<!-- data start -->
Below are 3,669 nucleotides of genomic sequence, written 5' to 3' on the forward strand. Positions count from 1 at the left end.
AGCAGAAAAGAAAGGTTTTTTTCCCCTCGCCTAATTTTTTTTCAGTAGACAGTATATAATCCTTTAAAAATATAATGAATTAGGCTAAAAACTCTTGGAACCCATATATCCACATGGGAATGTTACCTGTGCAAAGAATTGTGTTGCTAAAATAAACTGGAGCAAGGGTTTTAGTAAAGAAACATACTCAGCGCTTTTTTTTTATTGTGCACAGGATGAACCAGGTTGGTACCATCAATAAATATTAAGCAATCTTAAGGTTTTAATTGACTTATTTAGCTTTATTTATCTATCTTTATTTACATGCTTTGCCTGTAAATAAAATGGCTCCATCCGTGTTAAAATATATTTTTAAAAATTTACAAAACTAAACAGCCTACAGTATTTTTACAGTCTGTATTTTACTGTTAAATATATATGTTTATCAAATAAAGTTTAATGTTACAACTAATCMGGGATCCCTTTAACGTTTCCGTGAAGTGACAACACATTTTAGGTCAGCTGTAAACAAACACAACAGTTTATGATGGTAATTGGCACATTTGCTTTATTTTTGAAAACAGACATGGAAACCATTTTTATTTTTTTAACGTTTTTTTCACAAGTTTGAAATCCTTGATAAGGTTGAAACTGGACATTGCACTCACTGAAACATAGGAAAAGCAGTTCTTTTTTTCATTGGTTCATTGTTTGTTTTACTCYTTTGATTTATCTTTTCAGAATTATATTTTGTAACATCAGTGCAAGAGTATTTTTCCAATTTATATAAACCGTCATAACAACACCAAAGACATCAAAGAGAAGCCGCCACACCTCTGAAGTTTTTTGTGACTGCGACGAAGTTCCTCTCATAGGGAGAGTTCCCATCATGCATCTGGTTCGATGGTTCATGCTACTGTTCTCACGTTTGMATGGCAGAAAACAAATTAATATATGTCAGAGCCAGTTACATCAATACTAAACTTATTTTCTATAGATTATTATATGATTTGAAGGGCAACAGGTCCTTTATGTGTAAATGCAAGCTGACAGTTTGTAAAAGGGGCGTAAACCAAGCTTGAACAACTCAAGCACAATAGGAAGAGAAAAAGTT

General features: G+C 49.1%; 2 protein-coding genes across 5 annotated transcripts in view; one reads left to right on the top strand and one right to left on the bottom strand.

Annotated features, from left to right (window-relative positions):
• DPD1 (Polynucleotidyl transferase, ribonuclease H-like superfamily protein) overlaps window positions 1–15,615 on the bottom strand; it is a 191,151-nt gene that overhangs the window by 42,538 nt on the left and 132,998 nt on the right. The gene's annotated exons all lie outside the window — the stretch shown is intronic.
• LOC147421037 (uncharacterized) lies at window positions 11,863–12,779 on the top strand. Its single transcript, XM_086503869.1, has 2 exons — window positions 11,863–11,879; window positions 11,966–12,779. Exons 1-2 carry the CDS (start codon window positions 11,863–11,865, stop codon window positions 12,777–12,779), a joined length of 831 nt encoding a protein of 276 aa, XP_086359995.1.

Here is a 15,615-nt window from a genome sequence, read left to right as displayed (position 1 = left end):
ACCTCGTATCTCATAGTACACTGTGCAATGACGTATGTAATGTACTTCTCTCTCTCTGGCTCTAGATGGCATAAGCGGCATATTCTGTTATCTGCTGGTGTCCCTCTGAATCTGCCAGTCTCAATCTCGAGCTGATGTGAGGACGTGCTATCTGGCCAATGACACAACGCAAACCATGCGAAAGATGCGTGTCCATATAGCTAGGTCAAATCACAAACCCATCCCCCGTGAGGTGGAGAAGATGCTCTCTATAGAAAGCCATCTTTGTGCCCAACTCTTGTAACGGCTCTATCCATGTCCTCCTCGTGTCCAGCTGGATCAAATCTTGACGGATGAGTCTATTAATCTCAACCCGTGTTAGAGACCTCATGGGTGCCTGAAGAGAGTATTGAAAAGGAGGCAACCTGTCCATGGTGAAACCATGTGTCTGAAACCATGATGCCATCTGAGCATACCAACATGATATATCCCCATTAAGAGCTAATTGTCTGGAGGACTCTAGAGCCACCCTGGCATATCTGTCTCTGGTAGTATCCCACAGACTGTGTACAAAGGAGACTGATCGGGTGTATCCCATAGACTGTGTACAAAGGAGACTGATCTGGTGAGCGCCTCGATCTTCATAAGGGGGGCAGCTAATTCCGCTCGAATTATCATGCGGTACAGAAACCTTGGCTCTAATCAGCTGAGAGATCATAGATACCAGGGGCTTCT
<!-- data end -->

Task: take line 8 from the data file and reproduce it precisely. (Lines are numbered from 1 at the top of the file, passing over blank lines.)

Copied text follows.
ACCTCGTATCTCATAGTACACTGTGCAATGACGTATGTAATGTACTTCTCTCTCTCTGGCTCTAGATGGCATAAGCGGCATATTCTGTTATCTGCTGGTGTCCCTCTGAATCTGCCAGTCTCAATCTCGAGCTGATGTGAGGACGTGCTATCTGGCCAATGACACAACGCAAACCATGCGAAAGATGCGTGTCCATATAGCTAGGTCAAATCACAAACCCATCCCCCGTGAGGTGGAGAAGATGCTCTCTATAGAAAGCCATCTTTGTGCCCAACTCTTGTAACGGCTCTATCCATGTCCTCCTCGTGTCCAGCTGGATCAAATCTTGACGGATGAGTCTATTAATCTCAACCCGTGTTAGAGACCTCATGGGTGCCTGAAGAGAGTATTGAAAAGGAGGCAACCTGTCCATGGTGAAACCATGTGTCTGAAACCATGATGCCATCTGAGCATACCAACATGATATATCCCCATTAAGAGCTAATTGTCTGGAGGACTCTAGAGCCACCCTGGCATATCTGTCTCTGGTAGTATCCCACAGACTGTGTACAAAGGAGACTGATCGGGTGTATCCCATAGACTGTGTACAAAGGAGACTGATCTGGTGAGCGCCTCGATCTTCATAAGGGGGGCAGCTAATTCCGCTCGAATTATCATGCGGTACAGAAACCTTGGCTCTAATCAGCTGAGAGATCATAGATACCAGGGGCTTCT